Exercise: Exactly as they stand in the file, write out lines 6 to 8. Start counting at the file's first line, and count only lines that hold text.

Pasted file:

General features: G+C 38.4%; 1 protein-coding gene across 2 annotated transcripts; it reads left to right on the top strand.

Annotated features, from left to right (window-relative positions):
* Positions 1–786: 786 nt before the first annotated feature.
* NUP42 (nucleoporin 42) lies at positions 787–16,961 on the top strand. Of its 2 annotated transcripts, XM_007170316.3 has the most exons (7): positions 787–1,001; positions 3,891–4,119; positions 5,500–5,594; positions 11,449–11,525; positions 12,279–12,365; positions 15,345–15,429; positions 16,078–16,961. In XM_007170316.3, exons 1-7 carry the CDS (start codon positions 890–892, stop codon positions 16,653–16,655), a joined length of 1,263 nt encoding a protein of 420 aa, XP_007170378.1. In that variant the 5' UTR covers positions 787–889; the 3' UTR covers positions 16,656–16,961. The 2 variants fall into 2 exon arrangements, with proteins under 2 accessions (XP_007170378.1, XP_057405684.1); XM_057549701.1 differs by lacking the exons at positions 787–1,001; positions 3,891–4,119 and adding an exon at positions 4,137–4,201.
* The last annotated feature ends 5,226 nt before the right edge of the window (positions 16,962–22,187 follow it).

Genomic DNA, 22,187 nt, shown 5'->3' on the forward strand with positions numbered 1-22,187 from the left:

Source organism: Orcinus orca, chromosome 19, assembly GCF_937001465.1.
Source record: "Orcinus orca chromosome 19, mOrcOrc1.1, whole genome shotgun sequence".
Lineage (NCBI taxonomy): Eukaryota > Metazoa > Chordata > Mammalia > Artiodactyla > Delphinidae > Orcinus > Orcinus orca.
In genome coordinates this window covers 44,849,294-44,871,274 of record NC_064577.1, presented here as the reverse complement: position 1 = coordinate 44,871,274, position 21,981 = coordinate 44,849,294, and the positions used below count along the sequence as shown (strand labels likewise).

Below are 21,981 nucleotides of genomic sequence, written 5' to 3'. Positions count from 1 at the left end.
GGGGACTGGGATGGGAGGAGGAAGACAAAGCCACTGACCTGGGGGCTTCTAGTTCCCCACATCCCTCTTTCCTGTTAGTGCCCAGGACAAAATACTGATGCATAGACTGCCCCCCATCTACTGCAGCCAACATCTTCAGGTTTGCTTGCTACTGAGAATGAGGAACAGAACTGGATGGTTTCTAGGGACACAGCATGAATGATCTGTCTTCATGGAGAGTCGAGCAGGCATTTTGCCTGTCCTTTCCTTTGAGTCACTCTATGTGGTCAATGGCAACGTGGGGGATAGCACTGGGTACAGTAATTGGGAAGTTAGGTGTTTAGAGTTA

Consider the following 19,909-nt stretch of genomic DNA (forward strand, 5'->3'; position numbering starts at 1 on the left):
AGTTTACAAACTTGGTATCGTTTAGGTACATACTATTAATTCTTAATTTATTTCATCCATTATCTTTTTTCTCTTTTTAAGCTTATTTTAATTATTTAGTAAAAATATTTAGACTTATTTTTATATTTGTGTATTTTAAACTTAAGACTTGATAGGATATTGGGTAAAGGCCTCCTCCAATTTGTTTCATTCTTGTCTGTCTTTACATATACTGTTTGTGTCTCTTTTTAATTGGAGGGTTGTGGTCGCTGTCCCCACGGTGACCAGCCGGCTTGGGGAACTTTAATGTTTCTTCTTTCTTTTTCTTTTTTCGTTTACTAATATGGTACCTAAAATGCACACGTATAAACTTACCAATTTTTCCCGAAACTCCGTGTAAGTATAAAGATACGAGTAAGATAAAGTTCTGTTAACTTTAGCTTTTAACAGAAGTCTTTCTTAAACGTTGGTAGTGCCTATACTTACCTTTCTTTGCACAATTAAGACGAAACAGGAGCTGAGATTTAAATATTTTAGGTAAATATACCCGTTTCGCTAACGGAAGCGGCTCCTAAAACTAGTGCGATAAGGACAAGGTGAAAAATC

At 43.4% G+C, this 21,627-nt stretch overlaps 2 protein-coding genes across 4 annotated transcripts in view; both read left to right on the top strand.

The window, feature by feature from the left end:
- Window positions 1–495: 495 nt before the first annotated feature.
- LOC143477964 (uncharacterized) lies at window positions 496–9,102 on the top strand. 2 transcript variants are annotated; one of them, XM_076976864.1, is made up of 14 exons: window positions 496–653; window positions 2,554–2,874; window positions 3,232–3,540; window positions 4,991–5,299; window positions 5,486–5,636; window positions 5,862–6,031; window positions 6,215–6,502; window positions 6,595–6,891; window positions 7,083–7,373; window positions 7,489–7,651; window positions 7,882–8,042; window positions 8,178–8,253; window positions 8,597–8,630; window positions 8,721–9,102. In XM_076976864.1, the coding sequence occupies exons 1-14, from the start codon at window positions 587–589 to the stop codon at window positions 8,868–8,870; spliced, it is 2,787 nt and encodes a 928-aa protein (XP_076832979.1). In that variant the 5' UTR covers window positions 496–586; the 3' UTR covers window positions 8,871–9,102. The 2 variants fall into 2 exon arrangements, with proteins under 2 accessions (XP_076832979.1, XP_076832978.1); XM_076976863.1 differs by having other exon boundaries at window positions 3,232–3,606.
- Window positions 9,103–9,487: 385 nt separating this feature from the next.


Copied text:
Genomic DNA, 22,187 nt, shown 5'->3' on the forward strand with positions numbered 1-22,187 from the left:

Source organism: Orcinus orca, chromosome 19, assembly GCF_937001465.1.
Source record: "Orcinus orca chromosome 19, mOrcOrc1.1, whole genome shotgun sequence".